Example of a high level Ontology supporting Architect roles.

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It has been unfortunate that the term Enterprise Architect has been in many cases regarded as being more closely aligned to IT rather than the ‘whole of business’ as was originally intended.

Supporting the ontology offered for discussion are the following high-level descriptions of the included architect roles. The inclusion of the word ‘Holistic’ along with the Enterprise Architect is there to provide an indication of the extensive scope that is expected to be encompassed by this role.

This example ontology has included the role of the Enterprise IT Architect who works closely with a Business Architect. It is highly likely the a business which has significant architecture capability will have the these two roles rather than the first.

The last of the roles described is the Product Architect. This role which can be typed in two distinct ways, has been included in response to the analysis of the survey of advertised Australian architecture roles, some of which could be aligned to Product Architect.

Role Description
Holistic/Enterprise Architect The Enterprise Architect works closely with stakeholders, management and subject matter experts, using their awareness of market and legislative influences to build a holistic view of the business’s strategy, processes, information, and information technology assets. The Enterprise Architect applies this knowledge and ensures, through advice and governance, that the business and IT are in alignment. Linking the business mission, strategy, and processes of the business to its Information, Communications and Technology strategy, and capturing this using multiple architectural models or views that show how the current and future needs of the business will be met in an efficient, sustainable, and timely manner.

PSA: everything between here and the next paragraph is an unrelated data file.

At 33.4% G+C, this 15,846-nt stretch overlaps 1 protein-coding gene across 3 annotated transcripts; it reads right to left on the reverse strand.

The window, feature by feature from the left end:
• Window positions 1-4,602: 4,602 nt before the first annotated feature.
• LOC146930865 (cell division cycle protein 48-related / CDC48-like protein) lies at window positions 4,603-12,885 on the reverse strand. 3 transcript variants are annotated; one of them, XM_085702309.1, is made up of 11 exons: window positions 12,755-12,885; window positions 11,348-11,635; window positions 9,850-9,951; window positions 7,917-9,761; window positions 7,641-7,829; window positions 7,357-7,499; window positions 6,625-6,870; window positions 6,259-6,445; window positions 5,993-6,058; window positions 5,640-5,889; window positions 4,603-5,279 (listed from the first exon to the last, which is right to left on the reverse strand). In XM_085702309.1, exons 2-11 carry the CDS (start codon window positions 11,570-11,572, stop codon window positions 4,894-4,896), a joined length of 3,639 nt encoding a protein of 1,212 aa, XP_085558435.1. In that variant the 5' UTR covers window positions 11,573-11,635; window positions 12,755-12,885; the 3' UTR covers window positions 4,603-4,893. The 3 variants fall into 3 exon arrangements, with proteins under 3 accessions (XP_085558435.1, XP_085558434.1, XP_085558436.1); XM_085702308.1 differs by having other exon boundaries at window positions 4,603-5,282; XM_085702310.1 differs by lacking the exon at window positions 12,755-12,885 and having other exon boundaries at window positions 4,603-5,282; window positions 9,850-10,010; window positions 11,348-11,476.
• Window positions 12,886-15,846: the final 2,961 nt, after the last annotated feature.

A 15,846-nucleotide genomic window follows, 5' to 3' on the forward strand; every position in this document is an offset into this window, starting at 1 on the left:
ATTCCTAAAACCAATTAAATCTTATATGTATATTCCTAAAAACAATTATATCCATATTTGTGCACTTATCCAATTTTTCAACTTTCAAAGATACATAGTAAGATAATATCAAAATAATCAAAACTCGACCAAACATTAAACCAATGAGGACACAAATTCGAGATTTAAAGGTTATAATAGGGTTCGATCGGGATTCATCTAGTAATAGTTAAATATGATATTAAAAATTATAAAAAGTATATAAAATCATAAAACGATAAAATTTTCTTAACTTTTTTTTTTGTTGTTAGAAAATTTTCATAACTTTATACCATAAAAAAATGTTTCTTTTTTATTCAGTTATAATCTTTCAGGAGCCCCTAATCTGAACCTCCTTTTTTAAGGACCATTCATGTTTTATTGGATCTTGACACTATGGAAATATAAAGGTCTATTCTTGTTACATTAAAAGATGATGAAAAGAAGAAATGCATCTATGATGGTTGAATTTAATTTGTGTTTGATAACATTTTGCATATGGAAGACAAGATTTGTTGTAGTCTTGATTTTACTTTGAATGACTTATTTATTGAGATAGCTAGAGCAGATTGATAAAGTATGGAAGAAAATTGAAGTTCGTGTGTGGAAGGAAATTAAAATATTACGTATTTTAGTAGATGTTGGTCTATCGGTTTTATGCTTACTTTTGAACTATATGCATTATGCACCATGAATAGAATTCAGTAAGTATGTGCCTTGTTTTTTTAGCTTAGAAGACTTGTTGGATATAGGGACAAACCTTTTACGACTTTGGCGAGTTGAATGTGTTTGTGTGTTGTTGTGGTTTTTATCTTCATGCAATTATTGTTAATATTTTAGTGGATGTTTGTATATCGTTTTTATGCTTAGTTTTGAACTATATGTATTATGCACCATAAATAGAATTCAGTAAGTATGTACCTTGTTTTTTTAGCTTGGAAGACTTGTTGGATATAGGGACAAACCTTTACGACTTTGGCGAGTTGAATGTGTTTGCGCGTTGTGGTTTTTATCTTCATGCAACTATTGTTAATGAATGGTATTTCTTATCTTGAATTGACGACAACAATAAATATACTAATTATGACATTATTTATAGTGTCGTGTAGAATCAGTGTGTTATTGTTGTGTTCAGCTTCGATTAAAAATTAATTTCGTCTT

Business Architect The Business Architect plays a key role in structuring the enterprise in terms of its governance structure, business processes, and business information. Aligning strategic goals and objectives with decisions regarding products and services; partners and suppliers; business; capabilities; and key business and IT initiatives. The primary foci of the Business Architect are the business motivations, business operations and business analysis frameworks and related networks that link these aspects of the enterprise together. The Business Architect works to develop an integrated view of the enterprise using a repeatable approach, cohesive framework, and available industry standard techniques.
Enterprise IT Architect An Enterprise IT architect (EITA) takes the business strategy and working with the Business Architect (where one exists) defines an IT systems architecture to support that strategy. EITAs must understand the business and be able to dive deeply into technology issues to ensure business goals and objectives are serviced efficiently.
Business Domain Architect The Business Domain Architect provides solutions to satisfy business requirements within very specific boundaries. Using similar skills to the Business Architect they are focused on narrower business outcomes. Business domains may cover diverse areas such as Healthcare, Mining, Card Payments, Insurance, Payroll and CRM etc.